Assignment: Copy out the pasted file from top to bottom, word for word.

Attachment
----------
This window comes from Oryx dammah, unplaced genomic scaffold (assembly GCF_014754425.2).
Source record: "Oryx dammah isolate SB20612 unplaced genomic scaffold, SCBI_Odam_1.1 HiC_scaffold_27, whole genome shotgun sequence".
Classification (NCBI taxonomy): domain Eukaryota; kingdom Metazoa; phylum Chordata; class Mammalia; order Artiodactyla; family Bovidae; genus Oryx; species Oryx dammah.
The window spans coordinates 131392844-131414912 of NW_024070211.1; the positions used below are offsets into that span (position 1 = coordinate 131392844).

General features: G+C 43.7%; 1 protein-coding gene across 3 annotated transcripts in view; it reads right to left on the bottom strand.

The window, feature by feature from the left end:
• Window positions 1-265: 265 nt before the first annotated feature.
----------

This window comes from Oryx dammah, unplaced genomic scaffold (assembly GCF_014754425.2).
Source record: "Oryx dammah isolate SB20612 unplaced genomic scaffold, SCBI_Odam_1.1 HiC_scaffold_27, whole genome shotgun sequence".
Classification (NCBI taxonomy): domain Eukaryota; kingdom Metazoa; phylum Chordata; class Mammalia; order Artiodactyla; family Bovidae; genus Oryx; species Oryx dammah.
The window spans coordinates 131392844-131414912 of NW_024070211.1; the positions used below are offsets into that span (position 1 = coordinate 131392844).

General features: G+C 43.7%; 1 protein-coding gene across 3 annotated transcripts in view; it reads right to left on the bottom strand.

The window, feature by feature from the left end:
• Window positions 1-265: 265 nt before the first annotated feature.